The best of EcoWatch, right in your inbox. Sign up for our email newsletter!
Cherry Blossoms Are Blooming Across Japan. It's October.
Each year, Japan's iconic cherry blossoms herald the arrival of spring. But after a bout of extreme weather, blooms are being reported several months early.
The Japanese weather site Weathernews said it had received more than 350 reports of blossoms throughout the country. The flowers usually appear in March or April.
It's not unusual for sakura to arrive ahead of schedule, however experts said it's rare for the flowering to be so widespread.
"We get reports every year of cherry blossom blooming early, but those are confined to specific areas," Toru Koyama, a senior official with the Flower Association of Japan, told Reuters. "This time we are hearing about it from all over the country."
Koyama explained that the leaves of cherry blossom trees contain a chemical that suppresses the pink and white flowers from blooming. But two powerful typhoons this September—including devastating Typhoon Jebi—stripped the trees of their leaves or exposed them to salt water. Without the presence of the growth-inhibitors, the trees flowered early.
What's more, temperature swings brought by the storms may have tricked the bulbs into thinking it was spring.
The early blooms should not spoil the 2019 hanami, or the traditional flower-viewing season. The number of flowers blooming early is still small, so viewers are unlikely to notice much difference, Koyama added.
Regardless of this year's major storms, cherry blossoms in Japan are emerging increasingly early, and scientists say that climate change is likely the culprit.
The Economist reported:
From its most recent peak in 1829, when full bloom could be expected to come on April 18th, the typical full-flowering date has drifted earlier and earlier. Since 1970, it has usually landed on April 7th. The cause is little mystery. In deciding when to show their shoots, cherry trees rely on temperatures in February and March. Yasuyuki Aono and Keiko Kazui, two Japanese scientists, have demonstrated that the full-blossom date for Kyoto's cherry trees can predict March temperatures to within 0.1°C. A warmer planet makes for warmer Marches.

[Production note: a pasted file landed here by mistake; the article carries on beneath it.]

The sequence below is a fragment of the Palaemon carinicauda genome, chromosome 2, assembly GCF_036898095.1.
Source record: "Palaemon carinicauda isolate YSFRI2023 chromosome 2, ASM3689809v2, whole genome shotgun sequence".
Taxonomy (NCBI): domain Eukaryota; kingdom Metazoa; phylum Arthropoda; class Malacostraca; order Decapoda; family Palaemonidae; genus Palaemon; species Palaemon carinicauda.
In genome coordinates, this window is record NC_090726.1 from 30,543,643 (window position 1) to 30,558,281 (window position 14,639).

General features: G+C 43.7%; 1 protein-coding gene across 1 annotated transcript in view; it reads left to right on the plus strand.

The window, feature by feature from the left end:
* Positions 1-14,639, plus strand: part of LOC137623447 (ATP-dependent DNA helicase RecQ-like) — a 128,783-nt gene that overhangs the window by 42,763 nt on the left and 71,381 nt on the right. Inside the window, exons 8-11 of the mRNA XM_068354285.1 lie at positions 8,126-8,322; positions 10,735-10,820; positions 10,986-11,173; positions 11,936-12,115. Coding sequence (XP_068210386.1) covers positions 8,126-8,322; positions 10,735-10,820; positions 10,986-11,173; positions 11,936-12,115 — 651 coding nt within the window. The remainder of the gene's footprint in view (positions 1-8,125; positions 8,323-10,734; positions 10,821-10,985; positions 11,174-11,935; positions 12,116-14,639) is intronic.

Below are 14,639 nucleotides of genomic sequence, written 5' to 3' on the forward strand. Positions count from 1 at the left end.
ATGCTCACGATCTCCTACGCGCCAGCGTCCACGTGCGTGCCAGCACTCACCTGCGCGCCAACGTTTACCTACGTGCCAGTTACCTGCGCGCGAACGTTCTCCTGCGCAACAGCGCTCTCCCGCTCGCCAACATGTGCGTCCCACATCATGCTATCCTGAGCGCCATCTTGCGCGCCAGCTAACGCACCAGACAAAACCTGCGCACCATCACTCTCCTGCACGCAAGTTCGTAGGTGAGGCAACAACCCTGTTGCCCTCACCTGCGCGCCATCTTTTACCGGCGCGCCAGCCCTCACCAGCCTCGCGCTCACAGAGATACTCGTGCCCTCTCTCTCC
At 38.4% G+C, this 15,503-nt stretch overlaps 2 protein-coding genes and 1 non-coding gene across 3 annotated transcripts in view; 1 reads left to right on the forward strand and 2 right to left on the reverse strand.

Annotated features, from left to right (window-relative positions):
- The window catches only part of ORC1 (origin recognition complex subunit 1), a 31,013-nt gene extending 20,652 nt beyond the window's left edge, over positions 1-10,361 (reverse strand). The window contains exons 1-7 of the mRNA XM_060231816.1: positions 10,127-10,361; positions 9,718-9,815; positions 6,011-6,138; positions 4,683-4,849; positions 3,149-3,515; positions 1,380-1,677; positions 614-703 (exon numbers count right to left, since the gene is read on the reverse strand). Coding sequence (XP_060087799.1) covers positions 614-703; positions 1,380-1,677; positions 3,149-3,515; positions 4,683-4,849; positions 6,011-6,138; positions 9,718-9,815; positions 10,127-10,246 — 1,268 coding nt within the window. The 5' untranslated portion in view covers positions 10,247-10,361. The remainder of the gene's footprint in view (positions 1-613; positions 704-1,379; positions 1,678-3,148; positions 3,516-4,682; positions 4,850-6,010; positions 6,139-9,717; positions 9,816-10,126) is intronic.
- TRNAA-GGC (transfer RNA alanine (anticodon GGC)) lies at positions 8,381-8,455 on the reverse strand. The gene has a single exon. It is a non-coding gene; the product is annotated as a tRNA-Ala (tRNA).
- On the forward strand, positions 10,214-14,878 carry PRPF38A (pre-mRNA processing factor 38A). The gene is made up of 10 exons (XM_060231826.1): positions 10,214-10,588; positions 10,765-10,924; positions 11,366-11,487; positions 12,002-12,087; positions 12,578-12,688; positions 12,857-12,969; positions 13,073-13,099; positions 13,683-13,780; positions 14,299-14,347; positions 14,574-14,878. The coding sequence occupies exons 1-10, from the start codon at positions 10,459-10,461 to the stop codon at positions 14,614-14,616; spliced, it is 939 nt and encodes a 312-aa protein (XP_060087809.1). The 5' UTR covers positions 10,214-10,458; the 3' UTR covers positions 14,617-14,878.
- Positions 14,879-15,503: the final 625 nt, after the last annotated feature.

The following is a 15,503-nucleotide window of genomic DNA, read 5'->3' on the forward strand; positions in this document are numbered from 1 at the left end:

EcoWatch Daily Newsletter
By Gretchen Goldman
The Independent Particulate Matter Review Panel has released their consensus recommendations to the EPA administrator on the National Ambient Air Quality Standards for Particulate Matter. The group of 20 independent experts, that were disbanded by Administrator Wheeler last October and reconvened last week, hosted by the Union of Concerned Scientists, has now made clear that the current particulate pollution standards don't protect public health and welfare.
By Julia Ries
- Antibiotic resistance has doubled in the last 20 years.
- Additionally a new study found one patient developed resistance to a last resort antibiotic in a matter of weeks.
- Health experts say antibiotic prescriptions should only be given when absolutely necessary in order to avoid growing resistance.
Over the past decade, antibiotic resistance has emerged as one of the greatest public health threats.
By Simon Evans
Renewable sources of electricity are set for rapid growth over the next five years, which could see them match the output of the world's coal-fired power stations for the first time ever.